I’m sorry for going on like this, but your post struck a chord in me about subjects that I’ve long been interested in. Let me just close with why I think like I do and live like I have. Born in the mid 40’s I was lucky to be born two parents who had quite healthy ideas about sexuality. Sex was openly discussed in our home from the time I was of an early age and I was aware from the discussion that it was something enjoyed by both my father and my mother, in an era when women were only supposed to “put up with sex” for a man’s pleasure. At that time some of the greatest novels of the 20th Century were banned in America for their sexual content. While my parents were dead by the time I was 18, their attitude had prepared me or my own sexual explorations. Because of my mother’s liberated (liberal?) nature I was taught to respect females and their sexual urges. It was this respect that I think made me a desirable and perhaps a better lover. Though even those words convey a mis-characterization of sexuality. It is not an athletic event to be judged by prowess, it is a wonderful pastime to be judged by the pleasures one gives and one receives,

    Like

    1. Thank you for sharing your insights; I absolutely agree! Yes, our culture is heavily misguided about how a healthy masculinity should look, and yes, sex IS so much more than just a few acts. It’s an experience best enjoyed as overall pleasure, one which I strongly discourage others from viewing as strictly orgasm-centric.

      Like

  2. Yeah, plenty of crazy and pathetic people. Now, i’ll take a smart and kind and funny dwarf over any tall, good looking man or woman full of shit and righteoussness, which is the case for a large number of them, having no clue (it’s often the case among youngens) and that, to me, render them pathetic. In bullshit they trust ! Also, any man with a bit of experience will lengthen that woman’s list quite a bit. Yes social role will affect our perceptions but the fact remains that idiocy is very well spread equally among genders (and others).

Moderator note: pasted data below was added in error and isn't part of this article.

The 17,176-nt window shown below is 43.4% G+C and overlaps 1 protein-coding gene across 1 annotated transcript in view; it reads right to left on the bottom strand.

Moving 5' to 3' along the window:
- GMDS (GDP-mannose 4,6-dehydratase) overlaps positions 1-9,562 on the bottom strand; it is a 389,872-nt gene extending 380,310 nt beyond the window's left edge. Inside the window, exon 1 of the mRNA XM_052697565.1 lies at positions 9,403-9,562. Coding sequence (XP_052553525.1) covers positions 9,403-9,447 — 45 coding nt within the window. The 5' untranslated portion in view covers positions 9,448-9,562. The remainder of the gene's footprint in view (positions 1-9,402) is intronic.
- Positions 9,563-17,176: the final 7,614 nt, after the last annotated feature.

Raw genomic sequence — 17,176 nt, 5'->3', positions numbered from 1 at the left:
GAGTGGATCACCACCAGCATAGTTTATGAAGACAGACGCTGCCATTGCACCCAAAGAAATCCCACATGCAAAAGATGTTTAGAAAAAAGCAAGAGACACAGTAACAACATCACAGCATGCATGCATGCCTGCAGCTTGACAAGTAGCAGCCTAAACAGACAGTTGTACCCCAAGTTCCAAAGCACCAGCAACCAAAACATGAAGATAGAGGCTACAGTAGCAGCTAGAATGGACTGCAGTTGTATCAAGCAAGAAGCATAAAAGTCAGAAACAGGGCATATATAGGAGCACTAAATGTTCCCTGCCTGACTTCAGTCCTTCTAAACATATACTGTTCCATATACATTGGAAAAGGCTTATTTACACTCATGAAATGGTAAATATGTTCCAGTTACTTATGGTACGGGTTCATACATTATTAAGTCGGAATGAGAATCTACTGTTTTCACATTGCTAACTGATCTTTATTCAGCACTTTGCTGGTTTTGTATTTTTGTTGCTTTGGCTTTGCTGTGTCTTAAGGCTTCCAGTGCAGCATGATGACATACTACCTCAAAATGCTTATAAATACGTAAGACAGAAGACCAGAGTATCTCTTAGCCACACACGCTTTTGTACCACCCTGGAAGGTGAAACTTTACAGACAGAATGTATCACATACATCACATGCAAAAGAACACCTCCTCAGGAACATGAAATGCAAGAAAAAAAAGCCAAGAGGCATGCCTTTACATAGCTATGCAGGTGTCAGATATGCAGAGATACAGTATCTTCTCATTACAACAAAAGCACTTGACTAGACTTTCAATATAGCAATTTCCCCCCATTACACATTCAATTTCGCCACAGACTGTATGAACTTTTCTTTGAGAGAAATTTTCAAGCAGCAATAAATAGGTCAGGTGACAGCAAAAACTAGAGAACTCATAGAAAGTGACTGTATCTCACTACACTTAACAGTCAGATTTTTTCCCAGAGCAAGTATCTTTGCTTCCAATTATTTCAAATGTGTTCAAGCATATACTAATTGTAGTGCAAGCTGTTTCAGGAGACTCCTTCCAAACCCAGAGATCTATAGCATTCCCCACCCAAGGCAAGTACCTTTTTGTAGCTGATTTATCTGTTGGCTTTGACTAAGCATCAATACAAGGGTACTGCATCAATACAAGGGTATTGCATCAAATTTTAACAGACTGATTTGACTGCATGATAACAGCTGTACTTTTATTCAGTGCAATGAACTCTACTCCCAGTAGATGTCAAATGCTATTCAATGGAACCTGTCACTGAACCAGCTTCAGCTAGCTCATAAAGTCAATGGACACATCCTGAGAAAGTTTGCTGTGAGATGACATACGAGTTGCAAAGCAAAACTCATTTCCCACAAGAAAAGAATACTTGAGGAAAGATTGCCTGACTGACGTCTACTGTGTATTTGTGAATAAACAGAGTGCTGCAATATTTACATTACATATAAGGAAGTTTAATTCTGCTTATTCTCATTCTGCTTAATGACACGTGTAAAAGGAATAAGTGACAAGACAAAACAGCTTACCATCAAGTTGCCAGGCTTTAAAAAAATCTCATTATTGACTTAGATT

Like

  3. I do think there might be some gender weighting, but I know too many pathetic women and crazy men to think it’s very specific.

    I do think male social roles are more narrowly defined (and confining), so it’s more common to perceive men as not manly than women as not womanly. Just consider how sexy a woman wearing a fedora and a tie can be. Especially if that’s all she’s wearing. Even boxer shorts can look sexy on a woman, but panties or a bra on a guy? That never works.

    Strictly speaking, pathetic is more about what is evoked than what causes the response, which I expect is one reason you got such a range of definitions. Consider two examples:

    “The puppy’s pathetic cries brought its mother running!” Versus: “You got an ‘F’ in basket-weaving? That’s pathetic!”

    I wonder to what extent the pity response is part of your attraction to a type. The problem with people is that, while pathetic puppies are cute, adult humans, usually not so much. The scorn response generally is due, as your survey notes, to some form of inadequacy.

    A vexing question for you might be, if your lovers outgrow their inexperience and need to be submissive, where does that leave you? Do people tend to remain in that state forever?

    Liked by 3 people

  4. Love this post and the look it gives the audience into what people think everyday about this topic. It really puts it into perspective about how we are trying to speak of genders equally but certain adjectives are more normal for one or the other. Love the research put into this and the layout of the post<3.

    Liked by 1 person

What's on your mind?

Fill in your details below or click an icon to log in:

WordPress.com Logo

You are commenting using your WordPress.com account. Log Out / Change )

Twitter picture

You are commenting using your Twitter account. Log Out / Change )

Facebook photo

You are commenting using your Facebook account. Log Out / Change )

Google+ photo

You are commenting using your Google+ account. Log Out / Change )

Connecting to %s